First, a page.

Sunday, November 2, 2014

Now or Never

Graceland, 1987

After being dumped by our respective girlfriends, Hans and I decided on the spur of the moment to drive to Graceland in August 1987 for the 10th anniversary of Elvis' death.

We met two French girls who were on a whirlwind tour of the U.S. by bus. Something like 17 cities in 22 days. They'd drive all night (sleeping on the bus) then visit New York, Washington, Atlantic City, Disney World, New Orleans, Memphis and many other cities.

They didn't speak English very well (as far as we could tell) but they were just our speed and both of us being unattached, we tried our best with them. Our tour group of about 20 people were led through the grounds of Graceland when the guide called out to these two French girls to stay off the lawn, please. They had been taking pictures of one another in front of every historic marker and monument in the eastern U.S. and didn't seem to hear or understand spoken commands. Hans took our tour leader aside and kindly volunteered to keep an eye on these two as we made it through the mansion.

One thing about Graceland is that no matter where you are--the gift shop, the Zebra room, the memorial gardens--they pipe in Elvis music 24/7. And it includes a lot of songs that you don't normally hear on the radio. Sort of the forgotten Elvis, I would call it.

Well anyway, as the tour progressed and we were being led back down the lawn to the gift shop, we knew these French girls were about to board a bus to Chicago or something and we had to act fast. The song, "Now or Never" began playing and boy was it timely. It was almost as if He was sending us a message from the great beyond.

The U.S. Presidency and Hero Worship

The U.S. presidency has become a committee of a couple of dozen well connected and well educated people who advise a single, charismatic, photogenic person who implements the policies decided by the committee.

This may be objectionable, especially to those who have never considered the idea and who are accustomed to hero-worship. But it is unreasonable anymore to expect a single individual to have the capacity to handle the duties of the office. No single person knows the intricacies of energy and science policy and is at the same time able to negotiate trade or arms agreements with a variety of nations.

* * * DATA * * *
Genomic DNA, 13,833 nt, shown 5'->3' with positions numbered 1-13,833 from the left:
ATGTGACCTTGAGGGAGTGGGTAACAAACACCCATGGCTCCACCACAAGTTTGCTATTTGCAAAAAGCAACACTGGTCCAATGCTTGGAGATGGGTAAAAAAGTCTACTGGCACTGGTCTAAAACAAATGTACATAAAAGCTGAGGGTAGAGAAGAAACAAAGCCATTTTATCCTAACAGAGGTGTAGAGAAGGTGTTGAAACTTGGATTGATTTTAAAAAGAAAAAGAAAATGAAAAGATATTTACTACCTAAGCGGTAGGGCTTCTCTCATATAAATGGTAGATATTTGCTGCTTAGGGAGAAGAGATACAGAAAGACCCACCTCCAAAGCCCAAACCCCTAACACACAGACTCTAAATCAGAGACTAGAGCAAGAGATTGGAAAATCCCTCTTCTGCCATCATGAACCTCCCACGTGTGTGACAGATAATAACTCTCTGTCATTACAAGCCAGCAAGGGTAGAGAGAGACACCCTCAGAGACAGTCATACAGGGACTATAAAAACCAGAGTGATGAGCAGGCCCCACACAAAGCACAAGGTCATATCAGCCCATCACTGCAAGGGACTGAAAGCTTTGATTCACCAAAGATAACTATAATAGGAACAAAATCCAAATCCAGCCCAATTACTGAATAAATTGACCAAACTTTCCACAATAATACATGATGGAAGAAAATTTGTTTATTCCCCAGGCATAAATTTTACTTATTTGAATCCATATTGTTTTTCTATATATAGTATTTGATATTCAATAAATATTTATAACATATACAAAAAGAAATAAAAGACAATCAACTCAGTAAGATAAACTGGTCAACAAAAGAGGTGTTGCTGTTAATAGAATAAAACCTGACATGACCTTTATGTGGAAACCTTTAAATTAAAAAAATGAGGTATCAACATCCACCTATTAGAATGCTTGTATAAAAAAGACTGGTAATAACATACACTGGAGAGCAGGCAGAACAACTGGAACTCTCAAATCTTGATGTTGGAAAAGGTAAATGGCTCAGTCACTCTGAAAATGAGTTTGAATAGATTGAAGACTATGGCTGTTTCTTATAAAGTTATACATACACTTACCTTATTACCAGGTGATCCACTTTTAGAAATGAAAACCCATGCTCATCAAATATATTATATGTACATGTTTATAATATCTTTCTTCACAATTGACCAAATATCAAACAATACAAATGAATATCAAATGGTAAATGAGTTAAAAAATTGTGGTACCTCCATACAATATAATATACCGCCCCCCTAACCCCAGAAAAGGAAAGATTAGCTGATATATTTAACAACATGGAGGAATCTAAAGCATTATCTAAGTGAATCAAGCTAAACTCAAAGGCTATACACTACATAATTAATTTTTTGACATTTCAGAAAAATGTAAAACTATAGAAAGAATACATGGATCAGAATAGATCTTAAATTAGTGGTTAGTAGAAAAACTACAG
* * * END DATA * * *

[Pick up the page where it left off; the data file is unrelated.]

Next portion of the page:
But that's just want most Americans want and expect from their president. They want John Wayne (as Gil Scott-Heron once surmised) or George Washington. A man who will walk over and punch the collective Islamic State right in the nose and tell them to sit down and shut up. Then walk calmly back home. That's an allegorical scenario but that kind of thing is just what this country thinks it can find if it just keeps looking for the right candidate. Delusional is what I would call it.


Thursday, August 28, 2014

Things We Used to Do

I guess I'm getting old when I start talking about the way things used to be. I suppose every generation could create one of these lists.

We used to go to the bank on Friday night to get pocket money for the week. Either that or we'd cash a check at a local grocery, liquor or other store. This was before ATMs and at a time when communities were small enough for the local grocer or liquor store owner to know a person personally and trust that his or her check was good.

Best Basketball Players in the World


Kevin Durant has pulled out of international basketball competition's U.S. team and few can blame him. Durant has been thinking about an NBA title for probably 10-12 years. 

The fact that the US team has lost some recent international tournaments only shows that basketball is a team sport which relies more on continuity of 10 or so players practicing and playing together full time and less on throwing together 10 of the best players in the world for 2-3 weeks.

Monday, April 28, 2014

Beer Graduate

I started drinking beer when I was 16 and I spent the rest of high school in hot pursuit of the foamy beverage. Because I was too young to be served in a bar, my friends and I usually bought six-packs from the groceries and markets which were known to sell to just about anyone over 5 feet 9 inches. We then drank can after can in somebody's parents' car or basement when the adults were away. It all usually ended with some foolishness, unrestrained laughter and often vomiting. 

It was all loads of fun as the reader can imagine.